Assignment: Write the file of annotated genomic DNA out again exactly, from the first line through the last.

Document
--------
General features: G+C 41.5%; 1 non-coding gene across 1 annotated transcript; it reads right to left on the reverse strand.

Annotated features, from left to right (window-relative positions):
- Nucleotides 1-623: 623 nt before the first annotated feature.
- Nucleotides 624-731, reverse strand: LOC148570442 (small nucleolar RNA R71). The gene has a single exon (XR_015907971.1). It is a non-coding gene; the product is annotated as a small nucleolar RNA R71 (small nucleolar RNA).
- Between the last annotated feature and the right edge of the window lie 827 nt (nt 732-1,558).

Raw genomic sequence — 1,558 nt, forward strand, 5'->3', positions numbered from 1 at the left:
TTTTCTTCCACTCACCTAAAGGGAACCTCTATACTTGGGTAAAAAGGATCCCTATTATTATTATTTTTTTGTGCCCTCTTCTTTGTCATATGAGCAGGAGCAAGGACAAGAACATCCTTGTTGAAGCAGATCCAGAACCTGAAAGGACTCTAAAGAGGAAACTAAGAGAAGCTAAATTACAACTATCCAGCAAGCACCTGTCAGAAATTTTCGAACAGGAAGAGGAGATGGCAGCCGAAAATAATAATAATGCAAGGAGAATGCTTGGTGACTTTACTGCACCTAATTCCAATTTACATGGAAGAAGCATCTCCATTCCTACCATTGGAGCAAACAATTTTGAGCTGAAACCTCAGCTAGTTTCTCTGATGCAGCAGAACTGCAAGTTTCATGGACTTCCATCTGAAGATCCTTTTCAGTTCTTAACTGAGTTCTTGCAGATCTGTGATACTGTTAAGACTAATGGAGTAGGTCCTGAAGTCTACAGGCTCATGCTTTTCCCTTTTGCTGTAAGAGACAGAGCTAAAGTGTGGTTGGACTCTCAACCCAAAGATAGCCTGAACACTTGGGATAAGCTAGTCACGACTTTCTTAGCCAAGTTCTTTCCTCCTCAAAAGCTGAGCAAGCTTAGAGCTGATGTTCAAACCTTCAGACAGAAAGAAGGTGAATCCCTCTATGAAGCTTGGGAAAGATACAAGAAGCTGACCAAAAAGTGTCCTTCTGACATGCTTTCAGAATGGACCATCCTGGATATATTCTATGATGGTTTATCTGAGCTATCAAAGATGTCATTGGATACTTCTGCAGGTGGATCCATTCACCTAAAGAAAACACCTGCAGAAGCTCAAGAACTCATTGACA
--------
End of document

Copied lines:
General features: G+C 41.5%; 1 non-coding gene across 1 annotated transcript; it reads right to left on the reverse strand.

Annotated features, from left to right (window-relative positions):
- Nucleotides 1-623: 623 nt before the first annotated feature.
- Nucleotides 624-731, reverse strand: LOC148570442 (small nucleolar RNA R71). The gene has a single exon (XR_015907971.1). It is a non-coding gene; the product is annotated as a small nucleolar RNA R71 (small nucleolar RNA).
- Between the last annotated feature and the right edge of the window lie 827 nt (nt 732-1,558).

Raw genomic sequence — 1,558 nt, forward strand, 5'->3', positions numbered from 1 at the left:
TTTTCTTCCACTCACCTAAAGGGAACCTCTATACTTGGGTAAAAAGGATCCCTATTATTATTATTTTTTTGTGCCCTCTTCTTTGTCATATGAGCAGGAGCAAGGACAAGAACATCCTTGTTGAAGCAGATCCAGAACCTGAAAGGACTCTAAAGAGGAAACTAAGAGAAGCTAAATTACAACTATCCAGCAAGCACCTGTCAGAAATTTTCGAACAGGAAGAGGAGATGGCAGCCGAAAATAATAATAATGCAAGGAGAATGCTTGGTGACTTTACTGCACCTAATTCCAATTTACATGGAAGAAGCATCTCCATTCCTACCATTGGAGCAAACAATTTTGAGCTGAAACCTCAGCTAGTTTCTCTGATGCAGCAGAACTGCAAGTTTCATGGACTTCCATCTGAAGATCCTTTTCAGTTCTTAACTGAGTTCTTGCAGATCTGTGATACTGTTAAGACTAATGGAGTAGGTCCTGAAGTCTACAGGCTCATGCTTTTCCCTTTTGCTGTAAGAGACAGAGCTAAAGTGTGGTTGGACTCTCAACCCAAAGATAGCCTGAACACTTGGGATAAGCTAGTCACGACTTTCTTAGCCAAGTTCTTTCCTCCTCAAAAGCTGAGCAAGCTTAGAGCTGATGTTCAAACCTTCAGACAGAAAGAAGGTGAATCCCTCTATGAAGCTTGGGAAAGATACAAGAAGCTGACCAAAAAGTGTCCTTCTGACATGCTTTCAGAATGGACCATCCTGGATATATTCTATGATGGTTTATCTGAGCTATCAAAGATGTCATTGGATACTTCTGCAGGTGGATCCATTCACCTAAAGAAAACACCTGCAGAAGCTCAAGAACTCATTGACA